Hennessy V.S.O.P Privilège is more than just a cognac. Conceived in 1818 to complete a special commission ordered by the future King George IV of England, who requested a “Very Superior Old Pale”, it is a totem of old-world tradition and an honour that the French liquor brand takes pride in. More than 200 years rolled by, it remains to be an icon emblematic of the savoir-faire of Maison Hennessy.
To bring a new dimension to the legacy, Hennessy has collaborated with Refik Anadol, a media artist and director acclaimed for his ability to turn pools of data into mesmerising moving visuals, which he calls a new kind of “sculpture”. The partnership has given Anadol a chance to visit Cognac, France to experience the historic ritual of tasting where he has captured every precious moment of eaux-de-vie selections destined for Hennessy V.S.O.P. With the help of machine intelligence, Anadol has translated the Tasting Committee’s emotions into a harmonious and poetic surface design. For the first time ever, what was once an invisible sensory experience has now become tangible with the 2021 Hennessy V.S.O.P Privilège Limited Edition.
In light of the launch of the limited-edition cognac, we talk with Refik Anadol about the creative collaboration.
How did you and Hennessy come to a decision to shed light on the ritual of tasting?
It all started roughly two years ago when Hennessy invited me to visit Cognac and stayed at Château de Bagnolet. It was in the amazing 200-year-old building where I was inspired by the legacy of Hennessy, and the beautiful landscape of Cognac. However, what inspired me the most was the moment of tasting ritual by the Tasting Committee, which immediately prompted me to ask Renaud Fillioux de Gironde, Hennessy’s 8th-generation Master Blender, “Can we please use the moment of tasting as an input and transform the heritage into data that has eventually become the artwork we are seeing now?”
Your futuristic vision makes a great contrast with the age-old heritage of Hennessy V.S.O.P Privilège. How do you ensure that they blend well together?
When I went to Cognac, I have also learned that Hennessy also cared about heritage. The legacy of Hennessy in general was about heritage, which was notable in the brand DNA. For me, data is also about memory [which means heritage for this particular context]. Therefore, it blended very well and resonated with the intention of Hennessy. Together we have achieved the shared aim — what does it mean in the age of machine intelligence where machine plays an important role in reminding us what we need to do. Having found a common ground with Hennessy, heritage is also one of the key aspects in my works.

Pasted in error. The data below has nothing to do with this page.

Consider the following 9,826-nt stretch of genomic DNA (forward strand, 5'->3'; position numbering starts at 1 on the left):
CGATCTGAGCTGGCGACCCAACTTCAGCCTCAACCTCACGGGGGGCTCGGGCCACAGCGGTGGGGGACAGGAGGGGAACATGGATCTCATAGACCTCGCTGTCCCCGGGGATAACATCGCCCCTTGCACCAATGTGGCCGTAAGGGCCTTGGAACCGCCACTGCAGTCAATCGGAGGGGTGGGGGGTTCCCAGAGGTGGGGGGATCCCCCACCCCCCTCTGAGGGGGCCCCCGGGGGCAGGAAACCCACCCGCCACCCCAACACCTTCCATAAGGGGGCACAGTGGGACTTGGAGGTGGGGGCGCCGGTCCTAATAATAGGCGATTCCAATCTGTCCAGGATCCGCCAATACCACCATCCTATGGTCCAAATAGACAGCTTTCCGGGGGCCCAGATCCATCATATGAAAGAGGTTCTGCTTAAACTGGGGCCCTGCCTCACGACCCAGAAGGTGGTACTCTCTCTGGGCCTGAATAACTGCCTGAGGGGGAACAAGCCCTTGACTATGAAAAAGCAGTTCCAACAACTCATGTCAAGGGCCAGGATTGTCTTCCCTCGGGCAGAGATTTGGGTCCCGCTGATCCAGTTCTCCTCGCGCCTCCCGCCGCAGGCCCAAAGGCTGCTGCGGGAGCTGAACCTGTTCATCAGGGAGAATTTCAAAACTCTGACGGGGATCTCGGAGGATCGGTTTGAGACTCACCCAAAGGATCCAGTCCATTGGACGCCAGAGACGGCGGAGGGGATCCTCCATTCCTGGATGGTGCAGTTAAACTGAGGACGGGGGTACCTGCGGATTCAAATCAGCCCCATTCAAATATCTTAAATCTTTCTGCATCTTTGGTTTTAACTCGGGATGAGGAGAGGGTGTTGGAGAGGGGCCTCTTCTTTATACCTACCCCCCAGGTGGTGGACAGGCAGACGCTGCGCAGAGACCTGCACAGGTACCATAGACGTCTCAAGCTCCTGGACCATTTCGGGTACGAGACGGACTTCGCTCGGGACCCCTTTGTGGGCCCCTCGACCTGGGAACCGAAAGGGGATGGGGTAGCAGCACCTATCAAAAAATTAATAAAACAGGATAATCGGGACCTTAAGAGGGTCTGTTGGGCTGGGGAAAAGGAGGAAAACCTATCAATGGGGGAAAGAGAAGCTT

What are the challenges you faced when bringing this project to life?
The data was a challenge because we were able to collect enormous information. Imagine: four Tasting Committee Members sitting together in a room and each of them is being recorded by an EEG device. We do not only record brain activity, but also the heartbeat, skin conductivity and even body temperature. Technically, we have recorded enormous data from each Committee Member and we had to collate their experience. Therefore, processing the data to make it meaningful is the biggest challenge we have.
Can you tell us more about the creative process?
Yes, it took six months just to process and understand [the data]. Recording the data is very challenging. Interruptions like eye blink, hand movement, body language and talking all these cognitive actions we needed to filter out to get a pure extract of the moment of sensing. In short, it required strenuous effort to handle the data. However, with the help of neuroscientists in the studio, the process was made less gruelling.
What do you wish people to take away when they look at the masterpiece?
The ideas behind the creation are to impart inspiration and appreciation of heritage in the age of machine intelligence. It’s a feeling that can only be summoned when we get to experience something invisible-turned-visible.
What sets this project apart from others?
Hennessy has allowed me to go beyond my depth. When I asked them, “Can I record the Tasting Committee Members’ brain activity, heart rate, skin conductivity and body temperature?” They didn’t even question it. Their openness really makes a difference — and also the collaboration for bottle design, which has turned the data into a 3-dimensional and tangible sculpture.
We haven’t had the chance to experience data sculpture yet. Can you elaborate how it’s like?
Actually the field has long been explored, which I call the future of architecture. The idea behind the creation is about being timeless. For example, when you step into a room, there is no gravity and you are floating in the air. There’s no ceiling and floor. The moment of infinity where heritage [data] takes over the space is what it is about. The story is told by loading raw data that will fill the room along with music. Eventually, the data turns into a fluid universe.
In your opinion, what does the future of art look like?
I think what we are doing is the future of art. It is literally making something invisible visible using neuroscience, AI and architecture. It is an appreciation of the past, an experience of the present and a prediction of the future, using time and space as input, and heritage as data. I think this is the type of imagination what the future holds for humanity.
The 2021 Hennessy V.S.O.P Privilège Limited Edition by Refik Anadol will be available for purchase at selected Aeon, B.I.G, Jaya Grocer, Mercato, Village Grocer and Shopee. Any purchase of the Limited Edition bottle comes with a special invitation to the pop-up activation happening from 25 June until 27 June 2021. For more information, visit Hennessy’s Malaysia Facebook page.